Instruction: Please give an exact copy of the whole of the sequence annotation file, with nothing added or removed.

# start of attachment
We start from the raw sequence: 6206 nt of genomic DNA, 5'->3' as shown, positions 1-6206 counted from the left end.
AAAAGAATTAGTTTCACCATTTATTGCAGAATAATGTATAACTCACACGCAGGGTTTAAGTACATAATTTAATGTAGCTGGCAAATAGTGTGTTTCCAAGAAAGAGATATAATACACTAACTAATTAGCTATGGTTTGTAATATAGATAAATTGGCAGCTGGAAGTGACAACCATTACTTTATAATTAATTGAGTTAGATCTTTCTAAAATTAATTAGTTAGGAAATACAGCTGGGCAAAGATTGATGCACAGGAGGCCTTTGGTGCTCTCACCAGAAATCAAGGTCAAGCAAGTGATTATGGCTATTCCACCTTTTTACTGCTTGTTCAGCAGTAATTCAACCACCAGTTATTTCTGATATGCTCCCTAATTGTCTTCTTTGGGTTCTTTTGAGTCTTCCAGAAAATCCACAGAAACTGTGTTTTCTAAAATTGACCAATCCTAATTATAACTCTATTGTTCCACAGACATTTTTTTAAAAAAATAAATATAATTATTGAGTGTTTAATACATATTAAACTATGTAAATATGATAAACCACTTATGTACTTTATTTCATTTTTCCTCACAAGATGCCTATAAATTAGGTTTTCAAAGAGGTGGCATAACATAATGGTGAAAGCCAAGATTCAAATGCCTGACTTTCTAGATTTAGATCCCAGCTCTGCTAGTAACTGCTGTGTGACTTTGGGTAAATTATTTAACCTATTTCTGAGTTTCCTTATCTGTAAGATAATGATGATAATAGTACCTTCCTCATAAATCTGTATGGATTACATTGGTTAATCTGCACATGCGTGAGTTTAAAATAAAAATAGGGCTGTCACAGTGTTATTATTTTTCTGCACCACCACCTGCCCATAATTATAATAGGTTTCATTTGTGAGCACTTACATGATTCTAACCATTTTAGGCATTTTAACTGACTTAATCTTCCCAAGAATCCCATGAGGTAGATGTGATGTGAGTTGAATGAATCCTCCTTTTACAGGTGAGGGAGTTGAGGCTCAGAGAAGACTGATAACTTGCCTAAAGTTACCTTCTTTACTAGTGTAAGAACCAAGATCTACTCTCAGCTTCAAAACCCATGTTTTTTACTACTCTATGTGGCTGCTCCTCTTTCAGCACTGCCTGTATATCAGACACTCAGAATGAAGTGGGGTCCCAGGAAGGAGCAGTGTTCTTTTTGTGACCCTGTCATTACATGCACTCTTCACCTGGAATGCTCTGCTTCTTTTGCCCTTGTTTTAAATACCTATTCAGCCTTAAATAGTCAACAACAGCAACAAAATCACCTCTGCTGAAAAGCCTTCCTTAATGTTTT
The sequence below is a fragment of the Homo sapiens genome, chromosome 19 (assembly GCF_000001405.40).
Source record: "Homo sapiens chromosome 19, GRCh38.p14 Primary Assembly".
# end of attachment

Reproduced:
We start from the raw sequence: 6206 nt of genomic DNA, 5'->3' as shown, positions 1-6206 counted from the left end.
AAAAGAATTAGTTTCACCATTTATTGCAGAATAATGTATAACTCACACGCAGGGTTTAAGTACATAATTTAATGTAGCTGGCAAATAGTGTGTTTCCAAGAAAGAGATATAATACACTAACTAATTAGCTATGGTTTGTAATATAGATAAATTGGCAGCTGGAAGTGACAACCATTACTTTATAATTAATTGAGTTAGATCTTTCTAAAATTAATTAGTTAGGAAATACAGCTGGGCAAAGATTGATGCACAGGAGGCCTTTGGTGCTCTCACCAGAAATCAAGGTCAAGCAAGTGATTATGGCTATTCCACCTTTTTACTGCTTGTTCAGCAGTAATTCAACCACCAGTTATTTCTGATATGCTCCCTAATTGTCTTCTTTGGGTTCTTTTGAGTCTTCCAGAAAATCCACAGAAACTGTGTTTTCTAAAATTGACCAATCCTAATTATAACTCTATTGTTCCACAGACATTTTTTTAAAAAAATAAATATAATTATTGAGTGTTTAATACATATTAAACTATGTAAATATGATAAACCACTTATGTACTTTATTTCATTTTTCCTCACAAGATGCCTATAAATTAGGTTTTCAAAGAGGTGGCATAACATAATGGTGAAAGCCAAGATTCAAATGCCTGACTTTCTAGATTTAGATCCCAGCTCTGCTAGTAACTGCTGTGTGACTTTGGGTAAATTATTTAACCTATTTCTGAGTTTCCTTATCTGTAAGATAATGATGATAATAGTACCTTCCTCATAAATCTGTATGGATTACATTGGTTAATCTGCACATGCGTGAGTTTAAAATAAAAATAGGGCTGTCACAGTGTTATTATTTTTCTGCACCACCACCTGCCCATAATTATAATAGGTTTCATTTGTGAGCACTTACATGATTCTAACCATTTTAGGCATTTTAACTGACTTAATCTTCCCAAGAATCCCATGAGGTAGATGTGATGTGAGTTGAATGAATCCTCCTTTTACAGGTGAGGGAGTTGAGGCTCAGAGAAGACTGATAACTTGCCTAAAGTTACCTTCTTTACTAGTGTAAGAACCAAGATCTACTCTCAGCTTCAAAACCCATGTTTTTTACTACTCTATGTGGCTGCTCCTCTTTCAGCACTGCCTGTATATCAGACACTCAGAATGAAGTGGGGTCCCAGGAAGGAGCAGTGTTCTTTTTGTGACCCTGTCATTACATGCACTCTTCACCTGGAATGCTCTGCTTCTTTTGCCCTTGTTTTAAATACCTATTCAGCCTTAAATAGTCAACAACAGCAACAAAATCACCTCTGCTGAAAAGCCTTCCTTAATGTTTT
The sequence below is a fragment of the Homo sapiens genome, chromosome 19 (assembly GCF_000001405.40).
Source record: "Homo sapiens chromosome 19, GRCh38.p14 Primary Assembly".